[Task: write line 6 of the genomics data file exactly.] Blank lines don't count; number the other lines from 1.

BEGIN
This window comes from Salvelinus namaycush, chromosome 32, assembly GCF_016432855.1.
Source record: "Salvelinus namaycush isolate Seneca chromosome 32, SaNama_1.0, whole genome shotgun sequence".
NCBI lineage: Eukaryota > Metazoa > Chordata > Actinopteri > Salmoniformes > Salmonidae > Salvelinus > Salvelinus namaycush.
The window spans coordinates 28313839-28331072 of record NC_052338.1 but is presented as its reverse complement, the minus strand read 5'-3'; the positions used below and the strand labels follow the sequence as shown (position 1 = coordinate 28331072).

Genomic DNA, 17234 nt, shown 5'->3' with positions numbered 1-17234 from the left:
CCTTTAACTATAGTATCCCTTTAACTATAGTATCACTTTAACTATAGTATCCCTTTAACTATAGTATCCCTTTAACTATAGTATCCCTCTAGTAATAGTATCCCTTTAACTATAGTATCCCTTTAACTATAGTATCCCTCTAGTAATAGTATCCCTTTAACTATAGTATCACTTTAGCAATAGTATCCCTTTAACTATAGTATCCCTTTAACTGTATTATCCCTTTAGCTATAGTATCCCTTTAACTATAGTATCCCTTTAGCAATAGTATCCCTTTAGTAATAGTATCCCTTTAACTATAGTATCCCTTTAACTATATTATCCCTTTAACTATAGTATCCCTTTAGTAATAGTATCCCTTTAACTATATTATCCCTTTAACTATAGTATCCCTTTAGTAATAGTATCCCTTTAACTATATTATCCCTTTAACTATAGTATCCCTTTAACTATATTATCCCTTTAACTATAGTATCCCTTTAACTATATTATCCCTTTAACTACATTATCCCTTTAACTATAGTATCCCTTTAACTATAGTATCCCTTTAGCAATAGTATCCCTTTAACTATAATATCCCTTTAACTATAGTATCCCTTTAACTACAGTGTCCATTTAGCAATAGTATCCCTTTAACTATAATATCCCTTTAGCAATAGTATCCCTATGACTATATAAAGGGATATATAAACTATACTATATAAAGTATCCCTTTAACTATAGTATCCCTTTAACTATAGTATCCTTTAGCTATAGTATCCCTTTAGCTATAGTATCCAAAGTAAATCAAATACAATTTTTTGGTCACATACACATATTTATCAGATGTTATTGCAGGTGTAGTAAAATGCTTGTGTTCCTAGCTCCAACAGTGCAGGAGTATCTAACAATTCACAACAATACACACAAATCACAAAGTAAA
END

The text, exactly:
CCTTTAACTATAGTATCCCTTTAACTATAGTATCACTTTAACTATAGTATCCCTTTAACTATAGTATCCCTTTAACTATAGTATCCCTCTAGTAATAGTATCCCTTTAACTATAGTATCCCTTTAACTATAGTATCCCTCTAGTAATAGTATCCCTTTAACTATAGTATCACTTTAGCAATAGTATCCCTTTAACTATAGTATCCCTTTAACTGTATTATCCCTTTAGCTATAGTATCCCTTTAACTATAGTATCCCTTTAGCAATAGTATCCCTTTAGTAATAGTATCCCTTTAACTATAGTATCCCTTTAACTATATTATCCCTTTAACTATAGTATCCCTTTAGTAATAGTATCCCTTTAACTATATTATCCCTTTAACTATAGTATCCCTTTAGTAATAGTATCCCTTTAACTATATTATCCCTTTAACTATAGTATCCCTTTAACTATATTATCCCTTTAACTATAGTATCCCTTTAACTATATTATCCCTTTAACTACATTATCCCTTTAACTATAGTATCCCTTTAACTATAGTATCCCTTTAGCAATAGTATCCCTTTAACTATAATATCCCTTTAACTATAGTATCCCTTTAACTACAGTGTCCATTTAGCAATAGTATCCCTTTAACTATAATATCCCTTTAGCAATAGTATCCCTATGACTATATAAAGGGATATATAAACTATACTATATAAAGTATCCCTTTAACTATAGTATCCCTTTAACTATAGTATCCTTTAGCTATAGTATCCCTTTAGCTATAGTATCCAAAGTAAATCAAATACAATTTTTTGGTCACATACACATATTTATCAGATGTTATTGCAGGTGTAGTAAAATGCTTGTGTTCCTAGCTCCAACAGTGCAGGAGTATCTAACAATTCACAACAATACACACAAATCACAAAGTAAA